Just like everyone else in this country, I, too, remember where I was and what I was doing on September 11, 2001.
I was waking up, just a few days into my junior year of high school. My alarm clock went off around 6:00 am Pacific time that day. I usually like to get up earlier because I don't like rushing my mornings. The alarm was set to station 103.3, a soft-rock station I grew up listening to in the morning while being whisked off to school. Craig & John, the hosts of the morning show at the time, said something about a plane flying into the World Trade Center. Being a non-morning person, I vaguely heard those words and just assumed a puny prop plane crashed into it, and went halfway back to sleep, shortly after the radio hosts casually mentioned their own memories of the WTC bombing nearly a decade earlier. Little did I know that I woke up 15 minutes after the first crash into the North Tower.
As I gradually got up, I heard the seriousness on Craig and John's voices climb steadily. I was all ready for school, and I went down to the kitchen where my dad was sipping his morning coffee and reading his newspapers.
"Hey Dad, did you hear?"
"Hear about what?" he asked.
"A plane crashed into the World Trade Center."
"Sounds like an accident."
We flipped on the small television in our kitchen, and sure enough, every channel had live coverage of the North Tower pluming smoke and fire around it's upper mid section, the chatter of news reporters throwing fact and rumor in every direction as reports and tips came streaming through. That's when I realized it was more serious than I thought, but still considered it an accident.
That's when the second plane came. I was probably in the bathroom, but I didn't see it happen. My dad told me about it. Then I knew, mostly because the news reporters were saying it, that this was no accident.
My dad said all we can do right now is pray. So on my way to school, I did that, but I still wasn't emotionally affected by this disaster. It wasn't in perspective to me yet.
I got to school, and every TV available was plugged in to some random classrooms throughout the school watching the news coverage. Every teacher was late to class because we were all watching. By the time I got there, they were replaying coverage of the South Tower collapsing, the damage at the Pentagon, and shortly the news of Flight 93 crashing in Pennsylvania came in. Then I saw the North Tower collapse live, and the skyline of NYC was changed forever.
Already the reliable grapevine of any high school, fellow classmates were saying they heard the White house had suicide bombers holding the staff members hostage, and the State Department was hit by a car bomb. Obviously, none of that was true, but you couldn't help but wonder on a day like that.
When I first heard about the damage and the potential amount of people who died, I didn't feel anything. Don't kill me, but I originally thought that the victims were lucky, especially those who could have been Christians. I was like "dude, they get to go to heaven!"
Yes, I lacked some tact as I mentioned this to a few of my classmates. But as the gravity of the situation permeated into each class session, the discussions, the tears, and the great cloud of sorrow started hanging over every person in this country, I realized how wrong I was to think such things in a great tragedy. Yes, I know it to be true that if there were some Christians in those buildings or in those jets, they are celebrating eternity with our Heavenly Lord as I write this. Yet, the sudden impact of human loss in this country united us. Historians were saying how this made Pearl Harbor look like minor in comparison. In my English class we wrote down our thoughts and prayers, as a few of my classmates cried tears of worry and sorrow for family and friends living in NYC.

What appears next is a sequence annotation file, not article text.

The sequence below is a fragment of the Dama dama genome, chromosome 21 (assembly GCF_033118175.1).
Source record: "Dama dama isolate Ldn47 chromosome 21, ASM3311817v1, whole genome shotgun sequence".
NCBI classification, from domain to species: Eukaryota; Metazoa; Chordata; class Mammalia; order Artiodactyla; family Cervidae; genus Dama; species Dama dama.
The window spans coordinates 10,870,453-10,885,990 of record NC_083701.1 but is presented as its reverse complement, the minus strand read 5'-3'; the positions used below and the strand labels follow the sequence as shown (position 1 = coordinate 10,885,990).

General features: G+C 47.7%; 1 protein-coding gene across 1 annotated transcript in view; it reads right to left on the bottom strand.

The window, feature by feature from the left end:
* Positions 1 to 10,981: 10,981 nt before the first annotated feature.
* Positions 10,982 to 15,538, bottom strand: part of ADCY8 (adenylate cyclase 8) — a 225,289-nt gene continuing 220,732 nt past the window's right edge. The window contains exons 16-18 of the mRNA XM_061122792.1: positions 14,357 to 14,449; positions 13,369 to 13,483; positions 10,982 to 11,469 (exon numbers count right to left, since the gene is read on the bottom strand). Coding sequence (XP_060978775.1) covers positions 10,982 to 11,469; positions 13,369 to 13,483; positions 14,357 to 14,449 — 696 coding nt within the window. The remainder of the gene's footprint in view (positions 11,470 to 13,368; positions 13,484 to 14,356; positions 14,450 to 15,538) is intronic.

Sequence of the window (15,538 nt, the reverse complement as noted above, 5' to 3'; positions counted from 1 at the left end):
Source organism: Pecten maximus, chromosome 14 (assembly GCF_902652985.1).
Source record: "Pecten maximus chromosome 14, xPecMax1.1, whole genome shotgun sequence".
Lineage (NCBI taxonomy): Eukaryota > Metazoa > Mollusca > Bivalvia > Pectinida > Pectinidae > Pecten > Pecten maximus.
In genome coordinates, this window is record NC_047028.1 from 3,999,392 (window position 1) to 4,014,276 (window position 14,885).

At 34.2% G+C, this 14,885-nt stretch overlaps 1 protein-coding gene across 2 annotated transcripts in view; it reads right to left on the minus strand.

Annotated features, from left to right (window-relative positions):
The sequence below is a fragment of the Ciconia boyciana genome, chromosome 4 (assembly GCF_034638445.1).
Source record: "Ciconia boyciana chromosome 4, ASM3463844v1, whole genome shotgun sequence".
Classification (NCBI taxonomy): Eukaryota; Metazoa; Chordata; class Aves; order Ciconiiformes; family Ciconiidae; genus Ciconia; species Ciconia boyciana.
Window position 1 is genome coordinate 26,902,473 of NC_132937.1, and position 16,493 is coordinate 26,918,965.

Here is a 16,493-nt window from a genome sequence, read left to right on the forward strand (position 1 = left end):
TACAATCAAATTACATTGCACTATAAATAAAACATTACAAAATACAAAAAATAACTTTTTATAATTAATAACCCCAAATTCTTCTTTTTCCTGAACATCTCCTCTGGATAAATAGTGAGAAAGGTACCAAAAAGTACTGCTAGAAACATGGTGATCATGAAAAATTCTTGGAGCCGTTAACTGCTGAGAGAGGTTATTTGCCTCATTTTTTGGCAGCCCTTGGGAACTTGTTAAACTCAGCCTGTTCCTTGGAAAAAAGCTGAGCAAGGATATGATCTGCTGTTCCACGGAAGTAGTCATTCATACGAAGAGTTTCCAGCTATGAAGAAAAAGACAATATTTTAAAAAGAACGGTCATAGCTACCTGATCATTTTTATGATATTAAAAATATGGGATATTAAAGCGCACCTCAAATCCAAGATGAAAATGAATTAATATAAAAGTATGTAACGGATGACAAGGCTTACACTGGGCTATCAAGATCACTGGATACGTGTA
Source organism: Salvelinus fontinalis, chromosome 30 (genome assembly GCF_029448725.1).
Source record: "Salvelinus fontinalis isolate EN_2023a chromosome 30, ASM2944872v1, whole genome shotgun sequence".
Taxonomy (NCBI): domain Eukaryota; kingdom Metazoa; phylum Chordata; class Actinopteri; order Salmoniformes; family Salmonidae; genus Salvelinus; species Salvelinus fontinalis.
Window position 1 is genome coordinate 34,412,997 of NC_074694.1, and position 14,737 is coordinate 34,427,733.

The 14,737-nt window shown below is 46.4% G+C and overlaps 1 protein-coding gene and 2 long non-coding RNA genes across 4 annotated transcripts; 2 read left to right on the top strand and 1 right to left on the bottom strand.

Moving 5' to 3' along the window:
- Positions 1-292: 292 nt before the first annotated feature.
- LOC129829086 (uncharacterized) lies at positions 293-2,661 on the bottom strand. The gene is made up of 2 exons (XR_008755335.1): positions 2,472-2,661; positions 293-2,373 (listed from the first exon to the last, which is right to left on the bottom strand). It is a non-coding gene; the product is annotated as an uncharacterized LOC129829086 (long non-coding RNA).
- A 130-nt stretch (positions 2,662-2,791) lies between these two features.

I did come to my senses, and the emotion did start running through me as I went to youth group the next night, hearing the casualty count continue to rise throughout the days and weeks.
Each American has this memory of human loss, yet I find it ironic. I remember discussing this with a dear friend of mine shortly after the attacks, and he gave me a slap in the face with this:
"Now we know how the Middle East feels with all the violence they see every day."
He wasn't trying to justify the attacks. No justification will ever make these attacks seems remotely good. He was trying to make me understand that we do live in a bubble here in America, and the freedom we do enjoy is abused, neglected, and taken for granted on a daily basis. The invulnerability of this country was shattered, just like the egos of the builders of the Titanic, or the creators of the Tower of Babel.
Maybe these attacks happened because this country needs a wake up call; that we aren't the only ones on this planet that matter. The international outreach of the country was strong, but it needs to be stronger as the world gets worse. We keep slapping the snooze button, unaware of the rotting that is happening, and not looking out for each other. Instead, we choose party sides, bash each other, horde resources, and spend money like it's going out of style. Are we the rich fool of Luke 12, thinking that the success we have is ours? Do we forget that this is unofficially (and hopefully stays that way) a Christian nation, and that what we have is just on loan from God?
We love claiming the good for our own, and place the bad as God's fault. How much more so is to realize the importance of God's love? His love isn't set by our standards. His love doesn't have an agenda. His love doesn't require a contract. For better or for worse, He loves us. As a nation, if we realize this, God's kingdom would soar, like our symbolic bald eagle.
I'm usually full of crap. And I had a long day at work.
Don't worry about it.